Hotels.com has an amusing TV character called “Captain Obvious” who makes humorous commercials by saying clearly obvious things. The CIA has a director who is the exact opposite — a “Captain Un-Reality” — who constantly makes absurd claims contrary to facts and common sense.
During an National Public Radio interview last month, for example, CIA Director John Brennan made what may be the most bizarre statement ever by an U.S. intelligence official: “We don’t steal secrets,” he said. “Everything we do is consistent with U.S. law. We uncover, we discover, we reveal, we obtain, we elicit, we solicit.”
This was a ridiculous statement. Although the CIA is required to comply with U.S. law, one of its core missions is stealing secrets abroad through a variety of means that blatantly violate the laws of other nations. This is the nature of intelligence collection.
That this CIA director would say something so preposterous is symptomatic of the damage the Obama administration has done to our national security with his assistance. It also is not the only example of Mr. Brennan’s denying the obvious.
He has repeatedly echoed President Obama’s refusal to use the terms “jihadist” or “Islamist” to describe members of Islamic terrorist groups like al-Qaida and ISIS. He explained this in a 2010 CSIS speech by disputing ties between these groups and Islam.
Brennan also said in this speech that we should not label “our enemy as jihadists or Islamists because jihad is holy struggle, a legitimate tenet of Islam meaning to purify oneself of one’s community.”
Brennan had a controversial tenure as President Obama’s assistant for homeland security and counterterrorism in the National Security Council. He played a role in the administration’s decision to read Miranda rights to Umar Abdulmutallab, the so-called “underwear bomber” who tried to destroy a civilian airliner over Detroit on Christmas Day 2009.
Brennan also was widely criticized for defending this decision by falsely claiming that the Obama administration had continued a Bush administration policy.
While at the NSC, Brennan also was involved in editing talking points drafted by the CIA on the 2011 attacks on the U.S. consulate Benghazi which said, contrary to available intelligence and State Department reporting, that the attacks were in response to an anti-Muslim video and were not a pre-planned terrorist attack.
Reports of Brennan’s ineptitude have grown since he became CIA director in 2013.
Brennan hurt his credibility in December 2014 when he responded to a report by the Senate Intelligence Committee’s Democratic members by straddling the fence on the CIA enhanced interrogation program — by saying this program may have produced “useful information” but claimed the cause-and-effect relationship on whether the interrogations produced useful information “is unknowable.”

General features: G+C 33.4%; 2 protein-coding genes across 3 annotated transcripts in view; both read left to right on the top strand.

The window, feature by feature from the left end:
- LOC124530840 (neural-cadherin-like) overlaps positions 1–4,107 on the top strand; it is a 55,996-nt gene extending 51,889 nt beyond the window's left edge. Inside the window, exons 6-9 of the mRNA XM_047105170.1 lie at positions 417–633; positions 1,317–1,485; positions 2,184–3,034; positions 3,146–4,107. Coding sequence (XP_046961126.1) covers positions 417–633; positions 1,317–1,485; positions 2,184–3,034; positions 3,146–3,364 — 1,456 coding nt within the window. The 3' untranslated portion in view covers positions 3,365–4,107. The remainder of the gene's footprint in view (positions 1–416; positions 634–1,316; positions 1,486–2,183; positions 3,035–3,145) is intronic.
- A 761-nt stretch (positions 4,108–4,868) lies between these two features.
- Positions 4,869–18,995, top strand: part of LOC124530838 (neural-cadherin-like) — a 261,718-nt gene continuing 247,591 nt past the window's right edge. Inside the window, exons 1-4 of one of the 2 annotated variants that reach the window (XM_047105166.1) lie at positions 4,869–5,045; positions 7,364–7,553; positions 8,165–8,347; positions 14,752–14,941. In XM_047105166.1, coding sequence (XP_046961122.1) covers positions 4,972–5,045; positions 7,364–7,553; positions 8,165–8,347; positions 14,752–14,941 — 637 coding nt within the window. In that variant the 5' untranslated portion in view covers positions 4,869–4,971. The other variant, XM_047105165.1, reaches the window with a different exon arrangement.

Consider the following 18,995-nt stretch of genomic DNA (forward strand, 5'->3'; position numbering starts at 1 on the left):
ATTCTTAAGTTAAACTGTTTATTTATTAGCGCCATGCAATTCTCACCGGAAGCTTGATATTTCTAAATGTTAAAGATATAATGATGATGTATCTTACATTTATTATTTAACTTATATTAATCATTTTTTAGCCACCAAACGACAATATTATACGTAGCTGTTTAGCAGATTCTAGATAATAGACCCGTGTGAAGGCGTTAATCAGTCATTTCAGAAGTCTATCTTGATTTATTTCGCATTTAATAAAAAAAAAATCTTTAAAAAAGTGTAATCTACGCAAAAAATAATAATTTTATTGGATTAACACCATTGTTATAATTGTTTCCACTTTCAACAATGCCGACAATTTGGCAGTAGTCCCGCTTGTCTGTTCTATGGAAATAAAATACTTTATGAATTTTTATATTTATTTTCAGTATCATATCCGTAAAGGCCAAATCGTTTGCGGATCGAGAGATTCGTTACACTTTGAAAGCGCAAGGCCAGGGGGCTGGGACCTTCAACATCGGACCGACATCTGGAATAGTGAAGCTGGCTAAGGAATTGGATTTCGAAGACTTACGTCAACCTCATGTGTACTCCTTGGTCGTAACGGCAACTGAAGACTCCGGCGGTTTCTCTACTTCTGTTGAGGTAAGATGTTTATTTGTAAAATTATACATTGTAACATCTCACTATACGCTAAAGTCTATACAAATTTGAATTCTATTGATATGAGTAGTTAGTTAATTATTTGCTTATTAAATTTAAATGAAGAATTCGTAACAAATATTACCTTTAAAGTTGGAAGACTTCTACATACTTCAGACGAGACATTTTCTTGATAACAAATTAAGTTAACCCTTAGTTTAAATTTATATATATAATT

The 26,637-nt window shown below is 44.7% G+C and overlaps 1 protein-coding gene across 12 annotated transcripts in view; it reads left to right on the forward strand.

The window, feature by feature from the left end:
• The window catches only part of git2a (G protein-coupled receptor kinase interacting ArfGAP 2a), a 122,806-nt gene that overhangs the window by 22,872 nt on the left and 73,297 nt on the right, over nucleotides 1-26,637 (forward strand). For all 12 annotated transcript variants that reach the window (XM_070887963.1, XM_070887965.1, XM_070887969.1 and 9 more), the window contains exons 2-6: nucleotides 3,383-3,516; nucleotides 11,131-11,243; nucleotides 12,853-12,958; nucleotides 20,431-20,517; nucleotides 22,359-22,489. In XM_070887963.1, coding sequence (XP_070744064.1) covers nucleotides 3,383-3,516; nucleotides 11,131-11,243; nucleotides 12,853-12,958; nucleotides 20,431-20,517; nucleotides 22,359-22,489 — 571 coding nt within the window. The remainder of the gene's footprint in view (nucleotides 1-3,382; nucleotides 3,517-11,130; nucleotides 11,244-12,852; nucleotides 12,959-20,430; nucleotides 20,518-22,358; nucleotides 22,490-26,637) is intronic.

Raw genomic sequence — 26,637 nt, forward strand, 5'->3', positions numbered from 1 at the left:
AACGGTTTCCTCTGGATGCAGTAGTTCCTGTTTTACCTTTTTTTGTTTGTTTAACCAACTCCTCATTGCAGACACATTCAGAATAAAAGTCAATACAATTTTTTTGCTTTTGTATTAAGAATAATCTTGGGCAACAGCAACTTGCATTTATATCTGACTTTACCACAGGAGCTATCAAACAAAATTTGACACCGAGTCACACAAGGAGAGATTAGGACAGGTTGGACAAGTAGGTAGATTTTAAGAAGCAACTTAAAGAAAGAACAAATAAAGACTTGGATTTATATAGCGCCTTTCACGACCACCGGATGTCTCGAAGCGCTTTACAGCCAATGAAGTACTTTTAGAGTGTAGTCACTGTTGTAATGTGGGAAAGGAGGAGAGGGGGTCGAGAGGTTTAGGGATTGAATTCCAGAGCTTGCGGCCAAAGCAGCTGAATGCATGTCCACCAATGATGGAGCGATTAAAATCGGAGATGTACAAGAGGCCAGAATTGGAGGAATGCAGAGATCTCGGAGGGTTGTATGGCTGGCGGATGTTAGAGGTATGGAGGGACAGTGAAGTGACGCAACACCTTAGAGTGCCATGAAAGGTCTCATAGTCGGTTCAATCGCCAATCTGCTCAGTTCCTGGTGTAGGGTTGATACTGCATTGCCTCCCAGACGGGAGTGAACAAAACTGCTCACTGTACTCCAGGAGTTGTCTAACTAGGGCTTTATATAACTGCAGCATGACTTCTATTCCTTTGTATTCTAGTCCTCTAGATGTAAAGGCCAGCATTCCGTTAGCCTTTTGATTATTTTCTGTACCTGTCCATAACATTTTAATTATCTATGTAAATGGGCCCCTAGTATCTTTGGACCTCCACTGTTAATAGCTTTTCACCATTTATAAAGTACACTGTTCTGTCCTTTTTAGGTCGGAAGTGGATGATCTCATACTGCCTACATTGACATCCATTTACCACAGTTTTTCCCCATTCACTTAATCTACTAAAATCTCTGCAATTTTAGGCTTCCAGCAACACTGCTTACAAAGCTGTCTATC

This wishy-washy statement played into the hands of Senate Democrats and contradicted what three former CIA directors said about the program.
Brennan needlessly damaged relations with Congress in 2015 by the clumsy way he handled the theft of CIA documents and the hacking of a CIA computer system by Senate Intelligence Committee staff members during their investigation of the enhanced interrogation program.
Although the CIA had the legal right to investigate this incident by auditing agency computers used by the Senate staffers, this course of action caused a predictable uproar from Senate Democrats and sparked false charges that the CIA spied on Congress.
Brennan should have instead privately raised this issue with Senate Intelligence Committee Chairwoman Dianne Feinstein.
Recently there were reports that Brennan has put diversity above national security with a new plan to base CIA recruitment and promotions on racial, gender, gender identity, sexual orientation, age, religion, socio-economic status and other quotas.
Brennan began a massive reorganization of the CIA last year to place analysts and operations officers working side-by-side in “mission centers” dedicated to specific threats or geographic areas.
I fear this reform will undermine CIA’s efforts to protect sensitive sources and methods, and exacerbate a growing problem of analysts emphasizing quick-turnaround assessments and support to paramilitary operations over objective and innovative analysis.
The nonsensical comments and mismanagement by the CIA’s “Captain Unreality” director are disturbing signs that the lack of national-security-mindedness of this administration extends to the Central Intelligence Agency.
It’s vital that the next president name competent managers to top intelligence posts prepared to enact significant reforms to undo the damage done by Brennan and the Obama administration to U.S. intelligence agencies — so they can produce the hard-hitting intelligence that U.S. officials need to protect the security of our nation.